What Writers Wish Readers Knew

by Gail Z. Martin

Writing is a strange business.  We writers labor in relative solitude, and then thrust our work into the public eye.  We get to meet a small fraction of the people who may consider or read our books.  And yet, there is so much we’d like to tell them.

So here are a few things I wish readers knew, or at least considered as they read.

#1—If you’re reading a series, enjoy the fact that you get to know the characters over a period of time.  Realize that you won’t know the people or the situations as quickly as in a stand-alone book, by design.  You can’t hold a book early in a series to the same expectations for quick character development as you can a single book.  And by the same token, if you come into the middle of a series, expect that there will either be some recapping or you won’t know everything.  How different is that from real life?  When you first meet someone at age 30, you don’t know their history all at once, not the way you do with someone you grew up with.  Savor the chance to get a leisurely introduction.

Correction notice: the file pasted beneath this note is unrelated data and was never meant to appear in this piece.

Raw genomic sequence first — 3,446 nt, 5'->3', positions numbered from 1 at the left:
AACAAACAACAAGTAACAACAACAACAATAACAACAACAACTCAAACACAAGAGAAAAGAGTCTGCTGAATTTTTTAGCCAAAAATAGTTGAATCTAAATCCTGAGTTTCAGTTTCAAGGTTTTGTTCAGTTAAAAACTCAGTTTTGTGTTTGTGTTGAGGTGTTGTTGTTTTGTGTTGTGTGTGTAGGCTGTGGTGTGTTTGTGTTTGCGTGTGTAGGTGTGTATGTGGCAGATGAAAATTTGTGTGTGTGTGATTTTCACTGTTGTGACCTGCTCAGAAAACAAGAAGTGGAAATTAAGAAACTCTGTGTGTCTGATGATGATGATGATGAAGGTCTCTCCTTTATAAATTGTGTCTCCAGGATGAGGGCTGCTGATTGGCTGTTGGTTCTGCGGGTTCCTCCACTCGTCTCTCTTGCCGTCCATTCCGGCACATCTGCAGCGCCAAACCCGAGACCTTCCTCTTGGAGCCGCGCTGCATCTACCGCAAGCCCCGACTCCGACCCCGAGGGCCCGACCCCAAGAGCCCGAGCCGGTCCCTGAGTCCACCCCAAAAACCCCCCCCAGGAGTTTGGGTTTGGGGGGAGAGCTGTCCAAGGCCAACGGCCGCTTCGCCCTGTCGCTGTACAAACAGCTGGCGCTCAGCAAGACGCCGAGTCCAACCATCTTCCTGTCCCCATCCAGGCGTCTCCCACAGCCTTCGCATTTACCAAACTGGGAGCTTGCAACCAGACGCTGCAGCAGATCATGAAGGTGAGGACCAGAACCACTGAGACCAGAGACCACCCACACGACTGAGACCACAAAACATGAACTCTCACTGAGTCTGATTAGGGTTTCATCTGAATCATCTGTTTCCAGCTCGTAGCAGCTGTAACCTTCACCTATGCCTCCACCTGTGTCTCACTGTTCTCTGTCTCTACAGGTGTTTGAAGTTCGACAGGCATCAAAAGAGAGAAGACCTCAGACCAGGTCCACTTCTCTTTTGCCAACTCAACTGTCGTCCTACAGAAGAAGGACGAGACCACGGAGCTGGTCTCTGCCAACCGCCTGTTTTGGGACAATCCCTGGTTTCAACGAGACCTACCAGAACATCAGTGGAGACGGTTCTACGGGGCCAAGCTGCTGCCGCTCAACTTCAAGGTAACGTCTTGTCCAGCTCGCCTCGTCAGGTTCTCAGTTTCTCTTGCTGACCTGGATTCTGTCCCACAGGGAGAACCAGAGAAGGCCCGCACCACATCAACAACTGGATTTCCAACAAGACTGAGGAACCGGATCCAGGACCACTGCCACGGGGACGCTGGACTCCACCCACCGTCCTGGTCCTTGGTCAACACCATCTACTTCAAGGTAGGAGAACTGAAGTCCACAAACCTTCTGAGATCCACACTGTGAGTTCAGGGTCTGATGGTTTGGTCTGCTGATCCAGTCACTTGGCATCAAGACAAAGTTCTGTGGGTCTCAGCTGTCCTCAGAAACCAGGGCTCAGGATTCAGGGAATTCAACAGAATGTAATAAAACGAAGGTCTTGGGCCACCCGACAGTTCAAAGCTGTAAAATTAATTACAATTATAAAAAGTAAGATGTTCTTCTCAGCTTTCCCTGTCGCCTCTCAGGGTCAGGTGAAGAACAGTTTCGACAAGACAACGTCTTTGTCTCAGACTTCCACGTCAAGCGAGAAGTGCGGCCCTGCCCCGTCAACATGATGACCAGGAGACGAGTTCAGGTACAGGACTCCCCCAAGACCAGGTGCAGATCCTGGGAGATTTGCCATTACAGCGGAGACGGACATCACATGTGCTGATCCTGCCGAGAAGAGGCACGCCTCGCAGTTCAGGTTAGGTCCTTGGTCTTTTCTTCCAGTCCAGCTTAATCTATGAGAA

#2—Before firing off an email or a review on how an author got a historic element “wrong,” stop and ask—am I sure?  For example, I was recently taken to task by a reviewer who quibbled with my women fighters, stating that it was a modern view of women unheard of in the ancient world.  Oh really?  Joan of Arc, Elinor of Aquitaine,  Boudicca, Tomyris, Zenobia, and the Trung sisters are just a few examples of stories about ancient women who kicked ancient butt.  Especially in historical novels, pop culture’s understanding of how things were is usually woefully myopic and frequently incorrect.

#3—Please read the book as the author’s vision, and try to enjoy it as such.  Sure, if you’d been writing it, you would have done things differently.  But then it would be a different book.  If that really bothers you, maybe it’s time for you to start writing the books you want to read.  That’s what got me started.  There were stories out there I wanted to read and no one was telling them in the way I wanted to read them.  Who knows?  Instead of writing a review, you could be launching a new career!

Stay tuned for Things Readers Wish Writers Would Keep In Mind

 

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Filed under Books, Conventions, Fandom, Gail Z. Martin

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